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Grant Success: “Missing girls: Understanding the causes”

Astghik Mavisakalyan has won funding under the Australia-Germany Joint Research Co-operation Scheme   for a new project titled: “Missing girls: Understanding the causes”, in collaboration with Stephan Klasen (University of Goettingen) and Anna Minasyan (University of Goettingen)

Summary: In some parts of the world, the ratio of men to women is unusually high, a phenomenon coined as ‘missing women’. Historically, increases in this ratio during and after wars have been observed but not consistently studied. This project will provide the first comprehensive examination of the link between wars and sex ratios.

Our analysis will focus on the case of South Caucasus, a region that has seen eruption of conflicts as well as significant increases in sex ratios following the collapse of the Soviet Union. We will a) decompose ‘missing women’ by age and region; b) estimate the causal effect of war on sex ratios; and c) evaluate the role of underlying mechanisms (biological, cultural, e.g. son preference).

Drawing on a unique community-level dataset, our identification strategy will exploit the case of the Nagorno-Karabagh border conflict (between Armenia and Azerbaijan) and will rely on difference-in-difference method using the variation in distance to border and timing of conflict. This approach will difference out the effects of other factors (e.g. fertility decline, economic insecurity, etc.) on sex ratios.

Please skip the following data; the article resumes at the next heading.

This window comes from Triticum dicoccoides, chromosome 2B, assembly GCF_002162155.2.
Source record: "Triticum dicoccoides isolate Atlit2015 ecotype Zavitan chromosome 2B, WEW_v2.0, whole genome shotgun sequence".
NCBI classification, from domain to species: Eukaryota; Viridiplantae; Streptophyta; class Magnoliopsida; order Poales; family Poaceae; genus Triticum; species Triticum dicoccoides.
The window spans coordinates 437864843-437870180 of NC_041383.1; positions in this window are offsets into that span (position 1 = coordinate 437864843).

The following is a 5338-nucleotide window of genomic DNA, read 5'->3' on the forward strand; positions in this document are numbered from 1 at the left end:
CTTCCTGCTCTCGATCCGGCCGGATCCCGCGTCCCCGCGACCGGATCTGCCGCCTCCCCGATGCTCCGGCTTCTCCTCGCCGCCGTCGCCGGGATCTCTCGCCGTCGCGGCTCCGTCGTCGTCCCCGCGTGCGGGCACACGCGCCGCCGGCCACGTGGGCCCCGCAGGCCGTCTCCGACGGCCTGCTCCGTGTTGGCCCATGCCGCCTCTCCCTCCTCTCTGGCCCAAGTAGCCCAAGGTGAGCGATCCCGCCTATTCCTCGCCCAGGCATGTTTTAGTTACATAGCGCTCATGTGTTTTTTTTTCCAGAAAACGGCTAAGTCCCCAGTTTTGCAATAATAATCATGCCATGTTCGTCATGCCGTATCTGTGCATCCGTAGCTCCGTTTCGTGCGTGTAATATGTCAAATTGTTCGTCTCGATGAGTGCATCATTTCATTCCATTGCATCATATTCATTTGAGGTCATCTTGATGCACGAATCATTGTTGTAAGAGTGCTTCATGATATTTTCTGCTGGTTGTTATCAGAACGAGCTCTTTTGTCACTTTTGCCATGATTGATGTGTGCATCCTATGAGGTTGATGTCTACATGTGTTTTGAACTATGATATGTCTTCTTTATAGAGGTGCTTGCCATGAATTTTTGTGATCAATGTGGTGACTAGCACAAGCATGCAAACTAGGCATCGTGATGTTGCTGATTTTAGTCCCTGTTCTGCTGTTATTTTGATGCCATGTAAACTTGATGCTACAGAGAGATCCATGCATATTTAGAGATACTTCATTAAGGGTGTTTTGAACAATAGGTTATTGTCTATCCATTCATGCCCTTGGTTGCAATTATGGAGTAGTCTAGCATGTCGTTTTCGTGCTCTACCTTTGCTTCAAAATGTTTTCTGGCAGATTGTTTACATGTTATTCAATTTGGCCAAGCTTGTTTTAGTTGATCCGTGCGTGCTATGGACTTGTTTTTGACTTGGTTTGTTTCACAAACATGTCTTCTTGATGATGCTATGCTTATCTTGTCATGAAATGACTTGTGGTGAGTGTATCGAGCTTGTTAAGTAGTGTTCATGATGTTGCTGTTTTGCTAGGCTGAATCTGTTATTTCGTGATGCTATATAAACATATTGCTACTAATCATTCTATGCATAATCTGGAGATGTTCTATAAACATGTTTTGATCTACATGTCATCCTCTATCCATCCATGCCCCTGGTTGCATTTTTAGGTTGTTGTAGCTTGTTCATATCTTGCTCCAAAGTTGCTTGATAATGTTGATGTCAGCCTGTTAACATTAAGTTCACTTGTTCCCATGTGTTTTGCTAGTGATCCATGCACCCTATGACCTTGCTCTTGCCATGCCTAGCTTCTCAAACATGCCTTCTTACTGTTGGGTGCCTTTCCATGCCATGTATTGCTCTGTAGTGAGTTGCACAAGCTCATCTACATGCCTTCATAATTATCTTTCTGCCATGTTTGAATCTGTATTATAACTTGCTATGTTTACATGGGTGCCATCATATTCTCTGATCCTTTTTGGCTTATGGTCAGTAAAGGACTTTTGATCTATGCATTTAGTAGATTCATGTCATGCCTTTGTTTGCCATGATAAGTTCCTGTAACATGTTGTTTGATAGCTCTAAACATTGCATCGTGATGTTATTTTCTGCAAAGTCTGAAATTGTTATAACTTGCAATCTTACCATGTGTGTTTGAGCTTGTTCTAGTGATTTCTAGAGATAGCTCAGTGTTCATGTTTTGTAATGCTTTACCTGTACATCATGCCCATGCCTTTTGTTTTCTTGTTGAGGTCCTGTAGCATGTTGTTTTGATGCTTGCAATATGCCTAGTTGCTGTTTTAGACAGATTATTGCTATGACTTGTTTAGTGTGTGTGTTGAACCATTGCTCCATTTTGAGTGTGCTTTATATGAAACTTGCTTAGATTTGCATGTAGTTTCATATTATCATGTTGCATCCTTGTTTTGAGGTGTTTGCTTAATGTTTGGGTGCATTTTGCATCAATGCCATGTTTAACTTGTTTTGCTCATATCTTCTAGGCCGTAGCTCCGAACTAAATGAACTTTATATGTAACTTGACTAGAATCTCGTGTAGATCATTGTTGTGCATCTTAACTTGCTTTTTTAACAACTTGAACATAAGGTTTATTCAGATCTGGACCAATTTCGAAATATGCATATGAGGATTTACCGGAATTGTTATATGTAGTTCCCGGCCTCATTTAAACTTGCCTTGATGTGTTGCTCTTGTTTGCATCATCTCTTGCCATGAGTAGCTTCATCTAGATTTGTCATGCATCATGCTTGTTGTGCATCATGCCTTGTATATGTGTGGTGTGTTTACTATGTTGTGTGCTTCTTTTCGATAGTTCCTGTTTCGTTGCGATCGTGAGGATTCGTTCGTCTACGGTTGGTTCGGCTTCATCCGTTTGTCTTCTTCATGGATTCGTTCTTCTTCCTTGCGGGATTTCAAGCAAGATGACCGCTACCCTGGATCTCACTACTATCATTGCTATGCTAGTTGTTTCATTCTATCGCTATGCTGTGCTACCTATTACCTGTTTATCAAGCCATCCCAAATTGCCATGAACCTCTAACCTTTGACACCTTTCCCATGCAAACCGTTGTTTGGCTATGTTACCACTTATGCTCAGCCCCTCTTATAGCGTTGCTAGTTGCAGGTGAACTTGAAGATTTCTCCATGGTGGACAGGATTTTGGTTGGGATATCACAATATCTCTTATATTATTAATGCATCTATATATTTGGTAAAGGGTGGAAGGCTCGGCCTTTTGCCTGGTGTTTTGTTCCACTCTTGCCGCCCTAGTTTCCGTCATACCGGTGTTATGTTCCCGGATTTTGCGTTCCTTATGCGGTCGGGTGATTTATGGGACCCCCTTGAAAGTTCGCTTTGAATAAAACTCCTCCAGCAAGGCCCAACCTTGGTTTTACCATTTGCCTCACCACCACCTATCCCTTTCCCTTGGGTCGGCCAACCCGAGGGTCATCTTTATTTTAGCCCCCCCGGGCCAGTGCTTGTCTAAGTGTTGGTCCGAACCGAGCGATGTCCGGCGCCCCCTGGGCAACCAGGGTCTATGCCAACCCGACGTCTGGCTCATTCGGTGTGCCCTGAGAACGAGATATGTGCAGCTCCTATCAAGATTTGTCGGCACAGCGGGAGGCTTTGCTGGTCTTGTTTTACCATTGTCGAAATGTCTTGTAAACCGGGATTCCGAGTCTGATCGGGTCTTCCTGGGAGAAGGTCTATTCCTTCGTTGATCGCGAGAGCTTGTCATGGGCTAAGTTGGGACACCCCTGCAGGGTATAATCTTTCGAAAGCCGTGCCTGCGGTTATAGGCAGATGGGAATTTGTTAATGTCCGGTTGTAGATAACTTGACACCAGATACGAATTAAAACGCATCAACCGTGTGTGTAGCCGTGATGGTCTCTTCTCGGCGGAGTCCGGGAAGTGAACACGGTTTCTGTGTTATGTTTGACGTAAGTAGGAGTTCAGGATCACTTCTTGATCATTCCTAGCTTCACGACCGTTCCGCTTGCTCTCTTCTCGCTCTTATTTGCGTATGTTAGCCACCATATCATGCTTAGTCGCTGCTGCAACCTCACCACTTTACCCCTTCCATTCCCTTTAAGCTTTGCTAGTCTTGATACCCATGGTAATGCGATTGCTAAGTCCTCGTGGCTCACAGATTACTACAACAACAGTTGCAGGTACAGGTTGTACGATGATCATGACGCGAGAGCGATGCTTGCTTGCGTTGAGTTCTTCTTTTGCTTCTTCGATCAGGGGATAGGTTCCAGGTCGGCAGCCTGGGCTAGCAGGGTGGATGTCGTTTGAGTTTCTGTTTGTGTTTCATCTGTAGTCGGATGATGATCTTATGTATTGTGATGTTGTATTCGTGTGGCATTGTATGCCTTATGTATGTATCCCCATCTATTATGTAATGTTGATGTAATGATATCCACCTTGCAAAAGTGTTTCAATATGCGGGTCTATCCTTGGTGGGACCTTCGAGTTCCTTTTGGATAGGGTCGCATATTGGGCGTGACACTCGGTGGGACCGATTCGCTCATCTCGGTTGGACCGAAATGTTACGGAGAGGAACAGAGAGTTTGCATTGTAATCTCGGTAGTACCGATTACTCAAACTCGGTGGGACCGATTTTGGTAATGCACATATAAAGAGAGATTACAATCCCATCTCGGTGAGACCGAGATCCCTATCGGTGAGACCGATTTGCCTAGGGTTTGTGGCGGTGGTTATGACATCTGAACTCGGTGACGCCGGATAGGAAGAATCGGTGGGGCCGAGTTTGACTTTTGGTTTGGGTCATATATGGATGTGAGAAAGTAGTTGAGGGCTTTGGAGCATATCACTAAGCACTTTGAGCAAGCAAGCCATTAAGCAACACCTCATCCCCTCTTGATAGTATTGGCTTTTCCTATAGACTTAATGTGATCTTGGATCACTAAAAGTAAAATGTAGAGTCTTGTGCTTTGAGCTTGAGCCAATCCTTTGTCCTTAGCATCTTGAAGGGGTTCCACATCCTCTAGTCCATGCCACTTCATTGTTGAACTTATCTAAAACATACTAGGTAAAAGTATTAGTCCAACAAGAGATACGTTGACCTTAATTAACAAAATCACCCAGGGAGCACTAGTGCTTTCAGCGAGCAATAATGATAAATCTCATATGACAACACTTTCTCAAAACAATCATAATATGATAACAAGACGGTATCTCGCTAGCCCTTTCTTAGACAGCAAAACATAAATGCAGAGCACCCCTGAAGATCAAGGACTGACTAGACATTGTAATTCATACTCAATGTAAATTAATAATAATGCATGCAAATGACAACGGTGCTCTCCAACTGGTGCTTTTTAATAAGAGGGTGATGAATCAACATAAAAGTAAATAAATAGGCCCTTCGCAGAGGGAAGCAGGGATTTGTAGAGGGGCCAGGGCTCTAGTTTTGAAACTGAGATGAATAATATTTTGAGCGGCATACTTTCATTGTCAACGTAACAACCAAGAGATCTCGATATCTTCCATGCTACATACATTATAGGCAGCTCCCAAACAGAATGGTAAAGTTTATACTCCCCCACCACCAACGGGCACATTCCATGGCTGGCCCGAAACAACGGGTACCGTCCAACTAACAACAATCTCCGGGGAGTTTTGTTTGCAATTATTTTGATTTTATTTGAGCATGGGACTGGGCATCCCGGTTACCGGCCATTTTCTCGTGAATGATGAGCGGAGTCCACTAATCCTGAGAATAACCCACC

The results will have important implications for gender equity in the war-torn countries of the wider region (Middle East, North Caucasus) and beyond.

Grant Success: “Inside the black box: Intra-household resource allocations of older couples”

The WiSER team, led by Siobhan Austen, was successful in the latest ARC Discovery Project round, securing  funding for a 3 year project titled “Inside the black box: Intra-household resource allocations of older couples”

Summary: This project aims to analyse processes and outcomes within older households using national, large-scale representative data and mixed methods research design. In an ageing population where households are becoming responsible for provisioning retirement needs, understanding what happens in older couple households is important. The project expects to influence policy by generating evidence relevant to the design of regulations governing the allocation of superannuation assets, tax incentives for alternative forms of retirement savings, asset and income tests on the Age Pension, and initiatives targeting older Australians’ financial literacy.